State park opening may be delayed
In the face of budget challenges and a later-than-expected completion date, a $1.3 million restroom renovation project at Donner Memorial State Park should open as planned on Memorial Day weekend, say state park officials.
However, one thing may stand in the way of a timely opening – leaky sewer pipes.
There is no evidence the pipes connecting the restrooms to the main sewer line are leaking at this point, but a state-mandated test of those lines may create some problems, said Ray Patton, acting district superintendent for the California State Parks Sierra District.
“There’s no indication that they (the pipes) are leaking,” Patton said. “One concern is with testing – that they (the pipes) will burst.”
The connection pipes were supposed to be replaced, according to the original scope of the renovation project; however, Patton said he is unsure, since there has been a lot of turnover in the state park district since the project began last summer.
Now, the old clay pipes must be tested – and pass – by June 15.
“If the lines test fine, we’ll open as planned,” he said. “If they don’t, then we’ll have to shut down and fix it.”
Although the state mandates the test, the process is overseen by the Truckee Sanitary District.
TSD threatened to disconnect Donner Memorial State Park from the sanitary sewer system after the state park did not respond to a series of letters from TSD asking for a test of the lines.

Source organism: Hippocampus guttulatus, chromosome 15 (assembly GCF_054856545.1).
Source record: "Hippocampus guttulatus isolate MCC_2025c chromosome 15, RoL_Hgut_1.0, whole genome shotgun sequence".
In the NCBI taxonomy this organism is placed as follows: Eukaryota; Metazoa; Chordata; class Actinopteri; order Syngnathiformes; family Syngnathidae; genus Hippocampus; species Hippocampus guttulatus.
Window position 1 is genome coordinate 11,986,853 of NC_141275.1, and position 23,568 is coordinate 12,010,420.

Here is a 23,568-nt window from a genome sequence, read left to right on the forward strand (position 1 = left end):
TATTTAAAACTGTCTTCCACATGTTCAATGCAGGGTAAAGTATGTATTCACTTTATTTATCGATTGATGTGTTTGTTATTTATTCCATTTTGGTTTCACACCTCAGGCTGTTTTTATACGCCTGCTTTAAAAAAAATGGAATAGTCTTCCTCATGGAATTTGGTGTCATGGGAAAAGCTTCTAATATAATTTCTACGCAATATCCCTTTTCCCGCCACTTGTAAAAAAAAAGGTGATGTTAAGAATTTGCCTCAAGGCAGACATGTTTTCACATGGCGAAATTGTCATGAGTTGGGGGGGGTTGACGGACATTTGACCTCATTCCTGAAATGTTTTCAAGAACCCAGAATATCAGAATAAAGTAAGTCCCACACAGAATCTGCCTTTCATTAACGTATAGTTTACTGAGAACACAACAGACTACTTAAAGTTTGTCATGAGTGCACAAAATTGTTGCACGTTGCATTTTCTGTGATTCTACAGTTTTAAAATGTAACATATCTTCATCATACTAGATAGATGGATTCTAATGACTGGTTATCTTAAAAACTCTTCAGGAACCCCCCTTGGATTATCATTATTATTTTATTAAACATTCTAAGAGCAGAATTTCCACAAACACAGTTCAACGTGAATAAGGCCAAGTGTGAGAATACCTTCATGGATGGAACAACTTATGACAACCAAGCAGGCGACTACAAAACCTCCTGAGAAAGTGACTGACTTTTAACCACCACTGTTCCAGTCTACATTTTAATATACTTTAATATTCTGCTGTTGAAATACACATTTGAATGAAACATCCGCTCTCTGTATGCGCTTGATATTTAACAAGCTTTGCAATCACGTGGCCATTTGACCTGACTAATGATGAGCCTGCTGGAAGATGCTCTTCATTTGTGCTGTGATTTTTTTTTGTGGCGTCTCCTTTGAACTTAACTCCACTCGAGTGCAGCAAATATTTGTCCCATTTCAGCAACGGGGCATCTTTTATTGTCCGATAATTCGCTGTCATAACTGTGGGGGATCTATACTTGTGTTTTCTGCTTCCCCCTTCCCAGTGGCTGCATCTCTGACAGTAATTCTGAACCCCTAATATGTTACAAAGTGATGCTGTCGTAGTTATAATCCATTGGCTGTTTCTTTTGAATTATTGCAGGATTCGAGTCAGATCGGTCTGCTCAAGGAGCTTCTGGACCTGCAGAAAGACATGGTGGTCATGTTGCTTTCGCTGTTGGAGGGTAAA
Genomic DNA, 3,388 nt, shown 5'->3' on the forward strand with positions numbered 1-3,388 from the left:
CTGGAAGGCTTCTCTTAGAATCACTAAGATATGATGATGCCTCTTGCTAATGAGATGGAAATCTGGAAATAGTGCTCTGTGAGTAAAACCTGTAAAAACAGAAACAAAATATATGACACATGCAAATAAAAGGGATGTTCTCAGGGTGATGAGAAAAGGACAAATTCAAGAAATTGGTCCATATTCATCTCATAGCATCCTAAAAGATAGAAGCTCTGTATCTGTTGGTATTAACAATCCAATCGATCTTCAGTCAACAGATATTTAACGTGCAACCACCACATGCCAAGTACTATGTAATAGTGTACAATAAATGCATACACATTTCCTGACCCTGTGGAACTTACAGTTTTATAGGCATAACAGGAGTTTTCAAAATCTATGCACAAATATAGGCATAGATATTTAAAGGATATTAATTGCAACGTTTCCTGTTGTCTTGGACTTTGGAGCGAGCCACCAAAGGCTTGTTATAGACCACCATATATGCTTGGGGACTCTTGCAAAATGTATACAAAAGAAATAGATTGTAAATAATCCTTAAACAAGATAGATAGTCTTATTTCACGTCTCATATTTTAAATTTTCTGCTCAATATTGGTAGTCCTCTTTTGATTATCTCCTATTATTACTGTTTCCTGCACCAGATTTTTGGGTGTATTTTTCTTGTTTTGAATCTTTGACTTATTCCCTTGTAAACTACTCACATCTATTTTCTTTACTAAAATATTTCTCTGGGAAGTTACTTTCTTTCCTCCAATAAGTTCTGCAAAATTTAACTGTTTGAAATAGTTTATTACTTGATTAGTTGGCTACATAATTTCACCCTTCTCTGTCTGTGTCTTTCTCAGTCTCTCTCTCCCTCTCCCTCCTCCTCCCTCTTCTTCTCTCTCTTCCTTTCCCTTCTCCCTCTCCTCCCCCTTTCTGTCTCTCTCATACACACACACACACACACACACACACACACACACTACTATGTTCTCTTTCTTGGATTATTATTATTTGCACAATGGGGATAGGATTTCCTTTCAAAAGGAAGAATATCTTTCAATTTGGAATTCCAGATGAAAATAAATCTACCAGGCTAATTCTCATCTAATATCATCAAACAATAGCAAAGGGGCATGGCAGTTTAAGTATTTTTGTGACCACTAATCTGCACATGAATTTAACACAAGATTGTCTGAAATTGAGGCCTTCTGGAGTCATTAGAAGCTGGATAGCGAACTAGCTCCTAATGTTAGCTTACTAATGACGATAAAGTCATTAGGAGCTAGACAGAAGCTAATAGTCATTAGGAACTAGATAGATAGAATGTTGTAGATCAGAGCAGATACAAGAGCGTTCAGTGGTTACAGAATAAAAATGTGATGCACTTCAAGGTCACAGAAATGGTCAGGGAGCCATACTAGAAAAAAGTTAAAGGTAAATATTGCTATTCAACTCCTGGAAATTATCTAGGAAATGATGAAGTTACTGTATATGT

At last month’s sanitary district meeting, Patton represented the park district, citing lack of communication at the state level as the reason for not responding to TSD’s letters. He apologized for the late response.
The sanitary district board and Patton agreed to set June 15 as the testing deadline.
“Sometimes we have to threaten with a disconnect,” TSD outgoing General Manager O.R. “Oz” Butterfield said in an interview after the meeting. “Then, they have a solution for us.”
The test, which Patton estimated will cost the state park $5,000 to $6,000, looks for two potential problems: waste leaking out of the lines or water leaking into the lines.
The renovation project, which replaces six restroom buildings and the fixtures within the facilities, began in August 2003, closing the campground earlier than usual.
Truckee Donner Chamber of Commerce President and CEO Lynn Saunders decried the early closing date that summer, saying it would mean a substantial revenue loss for local businesses.
The renovation was supposed to be complete December 2003, but due to early snowfall, contractors had to halt work on the project sooner than planned, Patton said.
“Right now there is too much snow,” he said. “We can’t work on it until the snow is clear.”
If everything goes smoothly, the park should open as it normally would Memorial Day weekend, with one loop and one restroom ready for the public, Patton said.
Until that happens, Patton said he has two responsibilities: “No. 1, we’re not going to cause environmental pollution, and we’re going to do everything we can to keep the park open.”
Patton estimated the cost to replace the pipes could be $125,000 – money the state’s suffering budget may not be able to provide to Donner Memorial State Park, though there is some “breathing room” in the project’s budget.
However, closing the campground for any period of time would mean substantial revenue loss for Donner Memorial.
Also, according to the Truckee Donner Chamber of Commerce research (from summer 2003), average visitors spend $581 over the course of their trip and opening the park late could amount to a loss for the town.
Patton said he couldn’t agree more.
“It (the campground) is a large source of revenue for that park, and the visitors it brings are big for the town of Truckee.”